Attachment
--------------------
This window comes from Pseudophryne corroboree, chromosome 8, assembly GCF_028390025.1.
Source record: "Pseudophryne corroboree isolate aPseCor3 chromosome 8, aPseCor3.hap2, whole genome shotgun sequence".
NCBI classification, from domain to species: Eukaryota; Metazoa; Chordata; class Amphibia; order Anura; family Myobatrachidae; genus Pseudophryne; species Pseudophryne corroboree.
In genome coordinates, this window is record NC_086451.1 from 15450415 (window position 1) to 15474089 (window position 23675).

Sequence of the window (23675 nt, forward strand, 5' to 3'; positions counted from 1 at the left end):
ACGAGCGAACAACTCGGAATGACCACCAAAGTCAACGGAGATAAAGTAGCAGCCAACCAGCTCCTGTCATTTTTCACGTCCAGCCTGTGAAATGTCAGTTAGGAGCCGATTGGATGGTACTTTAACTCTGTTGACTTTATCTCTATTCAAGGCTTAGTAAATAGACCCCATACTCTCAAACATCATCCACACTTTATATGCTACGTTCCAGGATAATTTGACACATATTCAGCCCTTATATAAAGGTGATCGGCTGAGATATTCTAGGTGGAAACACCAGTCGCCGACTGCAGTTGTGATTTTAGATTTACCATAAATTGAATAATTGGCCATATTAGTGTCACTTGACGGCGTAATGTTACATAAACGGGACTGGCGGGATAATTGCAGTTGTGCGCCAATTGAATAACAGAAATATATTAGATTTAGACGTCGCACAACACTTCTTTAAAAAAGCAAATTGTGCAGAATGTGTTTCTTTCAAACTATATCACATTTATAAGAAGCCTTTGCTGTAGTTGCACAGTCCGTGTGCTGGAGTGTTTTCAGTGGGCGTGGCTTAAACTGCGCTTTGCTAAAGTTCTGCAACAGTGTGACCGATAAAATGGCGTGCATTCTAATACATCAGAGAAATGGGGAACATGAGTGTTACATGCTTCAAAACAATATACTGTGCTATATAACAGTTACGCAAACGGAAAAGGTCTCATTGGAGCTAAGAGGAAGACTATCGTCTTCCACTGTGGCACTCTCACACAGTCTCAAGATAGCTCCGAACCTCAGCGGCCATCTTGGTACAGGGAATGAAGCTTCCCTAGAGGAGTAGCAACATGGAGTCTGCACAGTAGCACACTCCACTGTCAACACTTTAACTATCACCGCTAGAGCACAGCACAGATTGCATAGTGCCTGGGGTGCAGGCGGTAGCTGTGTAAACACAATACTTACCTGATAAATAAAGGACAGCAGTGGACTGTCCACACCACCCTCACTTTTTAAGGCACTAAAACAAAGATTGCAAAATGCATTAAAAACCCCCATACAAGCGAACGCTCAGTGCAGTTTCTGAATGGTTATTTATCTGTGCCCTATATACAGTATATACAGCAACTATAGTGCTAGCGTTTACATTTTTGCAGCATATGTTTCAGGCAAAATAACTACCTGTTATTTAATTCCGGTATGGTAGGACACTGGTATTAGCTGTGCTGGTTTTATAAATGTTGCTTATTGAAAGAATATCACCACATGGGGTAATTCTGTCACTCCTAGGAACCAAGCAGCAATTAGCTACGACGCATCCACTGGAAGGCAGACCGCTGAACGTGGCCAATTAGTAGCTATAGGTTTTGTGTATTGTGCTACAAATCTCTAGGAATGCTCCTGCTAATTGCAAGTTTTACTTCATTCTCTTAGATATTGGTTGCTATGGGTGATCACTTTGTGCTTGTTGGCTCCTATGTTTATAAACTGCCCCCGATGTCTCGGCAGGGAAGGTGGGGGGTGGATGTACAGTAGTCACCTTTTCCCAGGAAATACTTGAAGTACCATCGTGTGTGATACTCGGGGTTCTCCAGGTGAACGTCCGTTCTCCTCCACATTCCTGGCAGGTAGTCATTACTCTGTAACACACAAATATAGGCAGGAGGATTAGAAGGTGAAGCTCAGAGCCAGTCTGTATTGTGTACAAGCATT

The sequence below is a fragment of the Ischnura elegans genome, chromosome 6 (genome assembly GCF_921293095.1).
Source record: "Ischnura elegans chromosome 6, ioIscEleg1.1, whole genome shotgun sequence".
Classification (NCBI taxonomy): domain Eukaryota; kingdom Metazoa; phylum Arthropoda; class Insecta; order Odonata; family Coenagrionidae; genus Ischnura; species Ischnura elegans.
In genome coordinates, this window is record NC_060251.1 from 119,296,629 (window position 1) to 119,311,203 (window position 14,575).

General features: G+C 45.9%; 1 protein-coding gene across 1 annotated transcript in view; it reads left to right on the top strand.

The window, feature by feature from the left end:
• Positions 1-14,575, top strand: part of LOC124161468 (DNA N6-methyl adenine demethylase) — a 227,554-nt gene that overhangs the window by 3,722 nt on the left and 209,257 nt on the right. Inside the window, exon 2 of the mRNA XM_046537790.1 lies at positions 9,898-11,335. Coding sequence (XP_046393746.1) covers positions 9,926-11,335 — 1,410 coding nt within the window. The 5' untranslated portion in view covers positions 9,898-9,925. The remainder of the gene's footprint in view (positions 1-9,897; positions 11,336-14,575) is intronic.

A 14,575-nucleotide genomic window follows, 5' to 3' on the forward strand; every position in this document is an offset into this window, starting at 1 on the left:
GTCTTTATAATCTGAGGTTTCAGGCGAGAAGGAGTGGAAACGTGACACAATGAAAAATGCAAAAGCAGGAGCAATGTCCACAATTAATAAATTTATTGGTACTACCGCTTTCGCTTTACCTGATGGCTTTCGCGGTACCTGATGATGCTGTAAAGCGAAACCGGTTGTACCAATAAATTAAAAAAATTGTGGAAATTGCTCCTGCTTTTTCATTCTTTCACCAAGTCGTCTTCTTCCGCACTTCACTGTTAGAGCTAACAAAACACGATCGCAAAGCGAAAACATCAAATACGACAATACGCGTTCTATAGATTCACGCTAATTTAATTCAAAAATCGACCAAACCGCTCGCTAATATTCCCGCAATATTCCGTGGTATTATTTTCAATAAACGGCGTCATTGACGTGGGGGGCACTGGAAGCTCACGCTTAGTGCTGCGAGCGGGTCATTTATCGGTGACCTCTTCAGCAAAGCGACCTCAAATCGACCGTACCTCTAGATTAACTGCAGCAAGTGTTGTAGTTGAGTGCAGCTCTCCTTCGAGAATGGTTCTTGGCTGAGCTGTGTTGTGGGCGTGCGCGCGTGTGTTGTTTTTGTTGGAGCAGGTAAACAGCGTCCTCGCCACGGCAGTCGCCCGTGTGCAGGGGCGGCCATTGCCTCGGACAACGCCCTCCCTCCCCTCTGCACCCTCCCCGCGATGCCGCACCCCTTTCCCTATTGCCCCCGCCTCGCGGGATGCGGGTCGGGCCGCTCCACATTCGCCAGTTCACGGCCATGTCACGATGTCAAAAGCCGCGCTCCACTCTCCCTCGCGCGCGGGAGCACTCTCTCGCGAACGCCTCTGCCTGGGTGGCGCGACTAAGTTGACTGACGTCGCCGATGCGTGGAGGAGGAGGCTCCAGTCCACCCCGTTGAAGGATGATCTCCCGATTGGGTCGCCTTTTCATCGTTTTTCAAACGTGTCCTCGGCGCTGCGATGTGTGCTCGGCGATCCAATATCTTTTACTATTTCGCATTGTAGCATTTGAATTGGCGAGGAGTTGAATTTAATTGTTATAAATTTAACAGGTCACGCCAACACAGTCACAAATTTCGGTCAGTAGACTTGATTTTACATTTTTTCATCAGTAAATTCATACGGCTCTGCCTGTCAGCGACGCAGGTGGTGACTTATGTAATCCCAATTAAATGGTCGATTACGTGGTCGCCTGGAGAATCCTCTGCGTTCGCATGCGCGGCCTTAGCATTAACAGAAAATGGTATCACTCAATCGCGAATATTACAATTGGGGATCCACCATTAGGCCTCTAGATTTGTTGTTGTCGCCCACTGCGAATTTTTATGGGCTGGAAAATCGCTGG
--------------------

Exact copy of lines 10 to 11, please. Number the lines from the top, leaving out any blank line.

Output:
In genome coordinates, this window is record NC_060251.1 from 119,296,629 (window position 1) to 119,311,203 (window position 14,575).

General features: G+C 45.9%; 1 protein-coding gene across 1 annotated transcript in view; it reads left to right on the top strand.